As the horrible bosses in question, all three performers get a chance to shine. Aniston delivers a performance far better than is typical for her. Generally her blandness sucks the life out of everything around her but she's very funny here. Farrell meanwhile is obviously having a ball playing Bobby and he's every bit as much fun to watch. Spacey's character and performance are notable because of how not funny they are. Not in a flat, painfully unfunny way, but due to how genuinely risible Harken is. From the get go he is clearly the most despicable boss of the three to the point where you can't even laugh at the bile that spews from his mouth. This is a choice however that ultimately works.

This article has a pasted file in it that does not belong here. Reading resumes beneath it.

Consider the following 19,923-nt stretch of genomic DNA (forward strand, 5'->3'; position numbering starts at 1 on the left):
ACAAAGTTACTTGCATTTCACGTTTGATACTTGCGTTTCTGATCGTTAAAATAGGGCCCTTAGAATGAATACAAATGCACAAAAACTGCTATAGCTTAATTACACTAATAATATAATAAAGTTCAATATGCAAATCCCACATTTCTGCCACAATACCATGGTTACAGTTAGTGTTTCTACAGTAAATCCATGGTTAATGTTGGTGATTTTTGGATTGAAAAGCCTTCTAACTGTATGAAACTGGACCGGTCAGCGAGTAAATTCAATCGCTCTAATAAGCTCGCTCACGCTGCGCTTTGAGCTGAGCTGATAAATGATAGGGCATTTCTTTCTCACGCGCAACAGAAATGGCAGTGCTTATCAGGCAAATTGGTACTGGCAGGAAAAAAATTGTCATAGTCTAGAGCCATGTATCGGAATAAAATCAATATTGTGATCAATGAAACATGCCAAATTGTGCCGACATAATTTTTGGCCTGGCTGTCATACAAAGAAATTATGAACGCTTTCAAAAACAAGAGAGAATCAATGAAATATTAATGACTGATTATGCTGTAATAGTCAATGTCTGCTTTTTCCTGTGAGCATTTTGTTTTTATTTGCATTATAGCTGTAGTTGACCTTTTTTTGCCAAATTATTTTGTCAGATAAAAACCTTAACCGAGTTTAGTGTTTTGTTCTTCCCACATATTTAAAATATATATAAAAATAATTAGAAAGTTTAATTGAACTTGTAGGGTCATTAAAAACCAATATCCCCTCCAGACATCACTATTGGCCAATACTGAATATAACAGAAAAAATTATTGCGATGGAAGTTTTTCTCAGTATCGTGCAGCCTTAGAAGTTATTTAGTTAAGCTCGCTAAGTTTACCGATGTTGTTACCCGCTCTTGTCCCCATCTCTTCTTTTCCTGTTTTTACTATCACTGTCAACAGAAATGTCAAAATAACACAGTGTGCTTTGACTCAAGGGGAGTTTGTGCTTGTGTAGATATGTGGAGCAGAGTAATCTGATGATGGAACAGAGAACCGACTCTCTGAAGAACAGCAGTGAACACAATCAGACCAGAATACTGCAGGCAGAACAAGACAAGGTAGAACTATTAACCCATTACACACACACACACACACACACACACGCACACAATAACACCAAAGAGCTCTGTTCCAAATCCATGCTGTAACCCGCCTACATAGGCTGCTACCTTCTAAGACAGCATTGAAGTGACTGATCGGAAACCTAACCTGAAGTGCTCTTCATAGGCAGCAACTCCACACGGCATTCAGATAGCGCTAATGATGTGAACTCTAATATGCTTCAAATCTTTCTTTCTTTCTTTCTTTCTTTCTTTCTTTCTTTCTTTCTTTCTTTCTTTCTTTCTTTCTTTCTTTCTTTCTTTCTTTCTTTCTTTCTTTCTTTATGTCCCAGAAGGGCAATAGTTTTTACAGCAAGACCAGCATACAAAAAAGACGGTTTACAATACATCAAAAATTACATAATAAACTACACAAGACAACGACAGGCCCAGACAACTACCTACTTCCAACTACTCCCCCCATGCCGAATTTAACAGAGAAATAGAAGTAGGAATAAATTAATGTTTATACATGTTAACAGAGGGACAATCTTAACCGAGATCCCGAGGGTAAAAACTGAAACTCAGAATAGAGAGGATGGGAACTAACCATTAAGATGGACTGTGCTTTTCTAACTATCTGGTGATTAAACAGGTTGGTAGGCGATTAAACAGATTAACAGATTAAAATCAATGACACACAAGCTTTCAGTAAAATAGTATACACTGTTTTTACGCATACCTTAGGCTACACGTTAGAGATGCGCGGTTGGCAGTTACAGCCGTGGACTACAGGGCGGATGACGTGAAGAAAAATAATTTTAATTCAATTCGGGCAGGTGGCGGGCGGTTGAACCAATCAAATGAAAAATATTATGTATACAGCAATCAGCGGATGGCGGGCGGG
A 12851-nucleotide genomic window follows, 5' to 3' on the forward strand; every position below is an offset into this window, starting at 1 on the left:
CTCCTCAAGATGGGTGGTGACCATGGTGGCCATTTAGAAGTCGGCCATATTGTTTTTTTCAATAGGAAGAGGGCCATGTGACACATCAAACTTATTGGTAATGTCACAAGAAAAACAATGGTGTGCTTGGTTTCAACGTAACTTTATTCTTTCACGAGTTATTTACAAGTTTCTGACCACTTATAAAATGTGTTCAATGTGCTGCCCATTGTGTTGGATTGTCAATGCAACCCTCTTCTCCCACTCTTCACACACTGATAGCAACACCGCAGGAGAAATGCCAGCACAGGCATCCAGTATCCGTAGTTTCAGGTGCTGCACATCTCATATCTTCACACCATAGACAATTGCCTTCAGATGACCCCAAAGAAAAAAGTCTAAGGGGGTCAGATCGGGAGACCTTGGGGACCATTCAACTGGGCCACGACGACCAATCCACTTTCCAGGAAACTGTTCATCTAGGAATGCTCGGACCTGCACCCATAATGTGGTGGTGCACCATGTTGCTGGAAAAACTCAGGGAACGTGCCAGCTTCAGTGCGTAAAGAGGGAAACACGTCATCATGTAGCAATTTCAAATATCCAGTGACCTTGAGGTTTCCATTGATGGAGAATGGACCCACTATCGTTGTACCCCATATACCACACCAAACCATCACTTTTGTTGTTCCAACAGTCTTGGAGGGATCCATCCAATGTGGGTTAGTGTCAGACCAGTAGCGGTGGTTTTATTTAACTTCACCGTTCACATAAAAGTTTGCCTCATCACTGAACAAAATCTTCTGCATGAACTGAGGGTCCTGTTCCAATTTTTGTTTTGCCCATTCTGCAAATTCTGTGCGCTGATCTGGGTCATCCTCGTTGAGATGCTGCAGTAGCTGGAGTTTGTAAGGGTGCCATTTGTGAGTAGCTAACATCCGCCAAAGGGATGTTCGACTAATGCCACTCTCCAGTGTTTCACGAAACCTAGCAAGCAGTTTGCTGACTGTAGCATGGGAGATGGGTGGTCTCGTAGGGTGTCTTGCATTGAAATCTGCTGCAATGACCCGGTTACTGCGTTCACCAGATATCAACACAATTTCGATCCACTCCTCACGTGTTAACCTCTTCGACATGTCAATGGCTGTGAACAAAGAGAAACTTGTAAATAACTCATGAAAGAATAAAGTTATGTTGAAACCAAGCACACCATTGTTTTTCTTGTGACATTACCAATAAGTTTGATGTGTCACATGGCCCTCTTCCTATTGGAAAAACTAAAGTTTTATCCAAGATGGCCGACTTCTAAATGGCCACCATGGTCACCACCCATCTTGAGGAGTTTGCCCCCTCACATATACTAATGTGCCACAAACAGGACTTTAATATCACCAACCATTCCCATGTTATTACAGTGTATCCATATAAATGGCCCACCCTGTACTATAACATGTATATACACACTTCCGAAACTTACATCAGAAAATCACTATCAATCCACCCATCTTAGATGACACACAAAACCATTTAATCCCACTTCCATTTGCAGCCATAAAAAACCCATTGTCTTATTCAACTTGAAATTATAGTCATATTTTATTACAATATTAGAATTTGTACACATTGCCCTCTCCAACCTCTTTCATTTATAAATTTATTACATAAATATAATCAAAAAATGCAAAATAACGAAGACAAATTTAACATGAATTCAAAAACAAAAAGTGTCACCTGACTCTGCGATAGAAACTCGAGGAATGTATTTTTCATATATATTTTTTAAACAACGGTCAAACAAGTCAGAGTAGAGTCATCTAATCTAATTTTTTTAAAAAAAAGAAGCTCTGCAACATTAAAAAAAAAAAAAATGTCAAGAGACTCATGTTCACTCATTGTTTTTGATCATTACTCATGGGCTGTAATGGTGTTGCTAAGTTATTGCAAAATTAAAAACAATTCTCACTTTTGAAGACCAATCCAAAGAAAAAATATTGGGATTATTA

There are also some wonderful cameos throughout the film that don't call unnecessary attention to themselves and Jamie Foxx is a riot as the man the gang hopes will carry out the jobs for them. I'll say nothing else about this character as everything about him is a hilarious surprise.
"Horrible Bosses" is well written, well acted, and directed with a soft touch by a man who was best known before this for making the documentary "The King of Kong: A Fistful of Quarters." You think it's going to run out of steam before the end but it doesn't. This is a very funny film. Don't miss it. 8.5/10.